The HPX house price index compiled by Hypoport also uses a hedonic model. It was started in June 2008, and provides data that goes back to 2005. The data pool consists exclusively of owner-occupied properties subject to initial financing, and distinguishes between used houses, new houses, and condominiums.

Going back to 1975, the BulwienGesa real estate index has had the longest unbroken pool of data, comparatively speaking. The index currently reflects changes in rent rates and prices in 125 cities, with the data being mined or processed by BulwienGesa itself. The index is based on current prices and their weightings.

For the sake of completeness, the DEIX price index for condominiums compiled by Gewos should also be mentioned. It maps the annual regional development of mean prices for single-family homes and condominiums on the basis of about 210,000 single-family home sales and about 230,000 condominium sales.

In addition to transaction-based indices, there are a number of valuation-driven performance indices.

The DIX measures the total return from net cash flow returns and capital growth. The index exclusively covers portfolio properties that are re-valued at least once a year. Project developments and portfolio sales are not taken into account.

The ‘Victor' (Valuation Performance Indicator) by Jones Lang LaSalle rates the performance of prime office locations in the cities of Berlin, Düsseldorf, Frankfurt am Main, Hamburg, and Munich.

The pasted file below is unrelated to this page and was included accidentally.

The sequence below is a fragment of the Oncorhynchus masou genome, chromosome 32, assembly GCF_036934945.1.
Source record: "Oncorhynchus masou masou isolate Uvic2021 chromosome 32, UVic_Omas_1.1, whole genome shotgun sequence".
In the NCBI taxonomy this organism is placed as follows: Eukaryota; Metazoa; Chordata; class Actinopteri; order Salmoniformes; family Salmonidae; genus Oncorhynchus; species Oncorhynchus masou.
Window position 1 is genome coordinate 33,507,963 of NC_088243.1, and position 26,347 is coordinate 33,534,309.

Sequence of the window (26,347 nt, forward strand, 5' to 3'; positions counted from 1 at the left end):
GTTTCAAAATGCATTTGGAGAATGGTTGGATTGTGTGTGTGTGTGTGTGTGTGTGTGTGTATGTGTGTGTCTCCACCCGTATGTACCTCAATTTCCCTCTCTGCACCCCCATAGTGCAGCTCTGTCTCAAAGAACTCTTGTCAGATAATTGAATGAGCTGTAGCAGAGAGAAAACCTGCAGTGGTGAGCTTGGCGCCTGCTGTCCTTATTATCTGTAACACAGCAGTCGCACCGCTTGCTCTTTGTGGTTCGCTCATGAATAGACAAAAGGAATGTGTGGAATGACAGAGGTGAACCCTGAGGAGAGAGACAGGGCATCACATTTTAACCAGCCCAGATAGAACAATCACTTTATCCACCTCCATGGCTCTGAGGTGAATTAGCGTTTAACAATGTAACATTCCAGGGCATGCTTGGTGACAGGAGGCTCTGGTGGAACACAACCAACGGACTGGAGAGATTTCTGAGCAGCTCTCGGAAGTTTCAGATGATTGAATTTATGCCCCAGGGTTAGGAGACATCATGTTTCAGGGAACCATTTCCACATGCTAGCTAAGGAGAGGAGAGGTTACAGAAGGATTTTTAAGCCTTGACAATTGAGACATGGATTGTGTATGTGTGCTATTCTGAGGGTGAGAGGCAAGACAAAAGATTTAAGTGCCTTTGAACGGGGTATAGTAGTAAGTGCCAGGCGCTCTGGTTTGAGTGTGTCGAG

The German Property Index (GPI) by BulwienGesa has mapped real estate performance by sub-segments and regions since 1991. It provides performance indices for 125 cities in the segments of office, retail, residential and logistics, and covers the period between 1991 and 2006, with forecasts extending all the way through 2011.

With the house price index of the Federal Statistics Office under development, a first official index will draw on price performance in the so-called self-built, the prefab and the turn-key segments. The final expansion will include the coverage of existing residential buildings in addition to prices for newly-built houses. It will be the only index that will fully map the market - as it will be based on the data of the local appraiser committees in the turn-key construction sector.

Next, Eurostat will dictate at a European level how to calculate the national indices, and how to merge them into one European index that will also be available as an early indicator for economic development in Europe. This will prospectively reduce the catch-up need in the residential real estate sector, although not in the commercial real estate sector.

It is impossible to have reliable market indices without a sufficient data pool. This underlies the transparency deficits on the German real estate market. The relevant authorities ought to make their data available for evaluation either by the public sector or by private institutions. This way, the government would provide vital help to enhance the real estate industry as the powerhouse of economic growth and to boost its attractiveness to investors.